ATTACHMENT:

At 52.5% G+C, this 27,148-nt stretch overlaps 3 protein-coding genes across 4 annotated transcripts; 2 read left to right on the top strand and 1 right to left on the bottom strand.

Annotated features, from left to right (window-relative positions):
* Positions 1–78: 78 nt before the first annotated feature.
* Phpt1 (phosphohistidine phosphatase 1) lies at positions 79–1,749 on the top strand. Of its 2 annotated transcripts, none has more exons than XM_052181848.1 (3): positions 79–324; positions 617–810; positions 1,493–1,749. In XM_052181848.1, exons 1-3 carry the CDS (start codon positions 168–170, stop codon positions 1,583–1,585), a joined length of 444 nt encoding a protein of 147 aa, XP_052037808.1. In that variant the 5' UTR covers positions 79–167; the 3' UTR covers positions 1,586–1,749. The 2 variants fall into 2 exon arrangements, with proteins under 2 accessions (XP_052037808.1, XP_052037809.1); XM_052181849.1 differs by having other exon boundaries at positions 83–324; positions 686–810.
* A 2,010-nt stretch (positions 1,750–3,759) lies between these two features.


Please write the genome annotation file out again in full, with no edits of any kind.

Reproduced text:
At 52.5% G+C, this 27,148-nt stretch overlaps 3 protein-coding genes across 4 annotated transcripts; 2 read left to right on the top strand and 1 right to left on the bottom strand.

Annotated features, from left to right (window-relative positions):
* Positions 1–78: 78 nt before the first annotated feature.
* Phpt1 (phosphohistidine phosphatase 1) lies at positions 79–1,749 on the top strand. Of its 2 annotated transcripts, none has more exons than XM_052181848.1 (3): positions 79–324; positions 617–810; positions 1,493–1,749. In XM_052181848.1, exons 1-3 carry the CDS (start codon positions 168–170, stop codon positions 1,583–1,585), a joined length of 444 nt encoding a protein of 147 aa, XP_052037808.1. In that variant the 5' UTR covers positions 79–167; the 3' UTR covers positions 1,586–1,749. The 2 variants fall into 2 exon arrangements, with proteins under 2 accessions (XP_052037808.1, XP_052037809.1); XM_052181849.1 differs by having other exon boundaries at positions 83–324; positions 686–810.
* A 2,010-nt stretch (positions 1,750–3,759) lies between these two features.